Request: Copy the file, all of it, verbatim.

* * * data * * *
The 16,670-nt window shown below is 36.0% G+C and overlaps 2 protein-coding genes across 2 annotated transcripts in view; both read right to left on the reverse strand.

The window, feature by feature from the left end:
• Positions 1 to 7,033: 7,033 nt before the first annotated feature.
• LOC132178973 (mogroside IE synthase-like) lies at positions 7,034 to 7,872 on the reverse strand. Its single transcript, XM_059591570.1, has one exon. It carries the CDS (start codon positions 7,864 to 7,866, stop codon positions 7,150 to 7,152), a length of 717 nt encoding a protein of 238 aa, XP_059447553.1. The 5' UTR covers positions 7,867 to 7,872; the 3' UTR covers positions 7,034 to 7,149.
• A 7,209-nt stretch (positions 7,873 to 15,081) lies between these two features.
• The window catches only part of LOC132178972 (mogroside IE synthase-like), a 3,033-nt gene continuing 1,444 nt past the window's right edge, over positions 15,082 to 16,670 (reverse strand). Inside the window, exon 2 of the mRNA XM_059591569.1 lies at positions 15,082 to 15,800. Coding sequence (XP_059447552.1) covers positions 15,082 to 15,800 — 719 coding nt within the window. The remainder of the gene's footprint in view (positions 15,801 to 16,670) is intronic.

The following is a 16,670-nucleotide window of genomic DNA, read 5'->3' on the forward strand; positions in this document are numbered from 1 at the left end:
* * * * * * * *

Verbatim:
The 16,670-nt window shown below is 36.0% G+C and overlaps 2 protein-coding genes across 2 annotated transcripts in view; both read right to left on the reverse strand.

The window, feature by feature from the left end:
• Positions 1 to 7,033: 7,033 nt before the first annotated feature.
• LOC132178973 (mogroside IE synthase-like) lies at positions 7,034 to 7,872 on the reverse strand. Its single transcript, XM_059591570.1, has one exon. It carries the CDS (start codon positions 7,864 to 7,866, stop codon positions 7,150 to 7,152), a length of 717 nt encoding a protein of 238 aa, XP_059447553.1. The 5' UTR covers positions 7,867 to 7,872; the 3' UTR covers positions 7,034 to 7,149.
• A 7,209-nt stretch (positions 7,873 to 15,081) lies between these two features.
• The window catches only part of LOC132178972 (mogroside IE synthase-like), a 3,033-nt gene continuing 1,444 nt past the window's right edge, over positions 15,082 to 16,670 (reverse strand). Inside the window, exon 2 of the mRNA XM_059591569.1 lies at positions 15,082 to 15,800. Coding sequence (XP_059447552.1) covers positions 15,082 to 15,800 — 719 coding nt within the window. The remainder of the gene's footprint in view (positions 15,801 to 16,670) is intronic.

The following is a 16,670-nucleotide window of genomic DNA, read 5'->3' on the forward strand; positions in this document are numbered from 1 at the left end: